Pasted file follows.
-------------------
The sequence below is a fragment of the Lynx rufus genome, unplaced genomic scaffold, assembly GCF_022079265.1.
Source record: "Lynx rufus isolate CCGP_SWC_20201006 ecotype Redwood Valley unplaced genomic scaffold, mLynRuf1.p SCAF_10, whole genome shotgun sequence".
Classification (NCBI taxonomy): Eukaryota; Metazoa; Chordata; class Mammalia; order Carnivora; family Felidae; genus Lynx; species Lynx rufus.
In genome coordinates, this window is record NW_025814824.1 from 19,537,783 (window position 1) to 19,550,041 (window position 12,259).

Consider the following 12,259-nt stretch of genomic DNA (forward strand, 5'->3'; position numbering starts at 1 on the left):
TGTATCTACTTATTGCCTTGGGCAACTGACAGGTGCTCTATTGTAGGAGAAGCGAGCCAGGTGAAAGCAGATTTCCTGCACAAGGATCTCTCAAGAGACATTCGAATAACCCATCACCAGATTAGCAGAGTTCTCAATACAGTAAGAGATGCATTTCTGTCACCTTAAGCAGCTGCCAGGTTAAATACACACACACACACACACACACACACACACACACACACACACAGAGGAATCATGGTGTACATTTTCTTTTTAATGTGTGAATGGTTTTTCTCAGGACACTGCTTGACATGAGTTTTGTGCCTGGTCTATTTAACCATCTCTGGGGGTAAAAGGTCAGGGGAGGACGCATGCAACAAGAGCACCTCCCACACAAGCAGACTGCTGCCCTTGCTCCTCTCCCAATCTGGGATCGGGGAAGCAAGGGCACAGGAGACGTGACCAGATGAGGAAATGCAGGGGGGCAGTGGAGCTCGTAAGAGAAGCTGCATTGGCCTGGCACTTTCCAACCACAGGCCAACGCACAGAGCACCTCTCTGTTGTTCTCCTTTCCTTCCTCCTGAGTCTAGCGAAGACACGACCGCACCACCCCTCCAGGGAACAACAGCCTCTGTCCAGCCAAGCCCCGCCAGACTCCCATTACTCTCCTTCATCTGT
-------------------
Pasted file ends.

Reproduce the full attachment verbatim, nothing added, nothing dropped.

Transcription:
The sequence below is a fragment of the Lynx rufus genome, unplaced genomic scaffold, assembly GCF_022079265.1.
Source record: "Lynx rufus isolate CCGP_SWC_20201006 ecotype Redwood Valley unplaced genomic scaffold, mLynRuf1.p SCAF_10, whole genome shotgun sequence".
Classification (NCBI taxonomy): Eukaryota; Metazoa; Chordata; class Mammalia; order Carnivora; family Felidae; genus Lynx; species Lynx rufus.
In genome coordinates, this window is record NW_025814824.1 from 19,537,783 (window position 1) to 19,550,041 (window position 12,259).

Consider the following 12,259-nt stretch of genomic DNA (forward strand, 5'->3'; position numbering starts at 1 on the left):
TGTATCTACTTATTGCCTTGGGCAACTGACAGGTGCTCTATTGTAGGAGAAGCGAGCCAGGTGAAAGCAGATTTCCTGCACAAGGATCTCTCAAGAGACATTCGAATAACCCATCACCAGATTAGCAGAGTTCTCAATACAGTAAGAGATGCATTTCTGTCACCTTAAGCAGCTGCCAGGTTAAATACACACACACACACACACACACACACACACACACACACACACAGAGGAATCATGGTGTACATTTTCTTTTTAATGTGTGAATGGTTTTTCTCAGGACACTGCTTGACATGAGTTTTGTGCCTGGTCTATTTAACCATCTCTGGGGGTAAAAGGTCAGGGGAGGACGCATGCAACAAGAGCACCTCCCACACAAGCAGACTGCTGCCCTTGCTCCTCTCCCAATCTGGGATCGGGGAAGCAAGGGCACAGGAGACGTGACCAGATGAGGAAATGCAGGGGGGCAGTGGAGCTCGTAAGAGAAGCTGCATTGGCCTGGCACTTTCCAACCACAGGCCAACGCACAGAGCACCTCTCTGTTGTTCTCCTTTCCTTCCTCCTGAGTCTAGCGAAGACACGACCGCACCACCCCTCCAGGGAACAACAGCCTCTGTCCAGCCAAGCCCCGCCAGACTCCCATTACTCTCCTTCATCTGT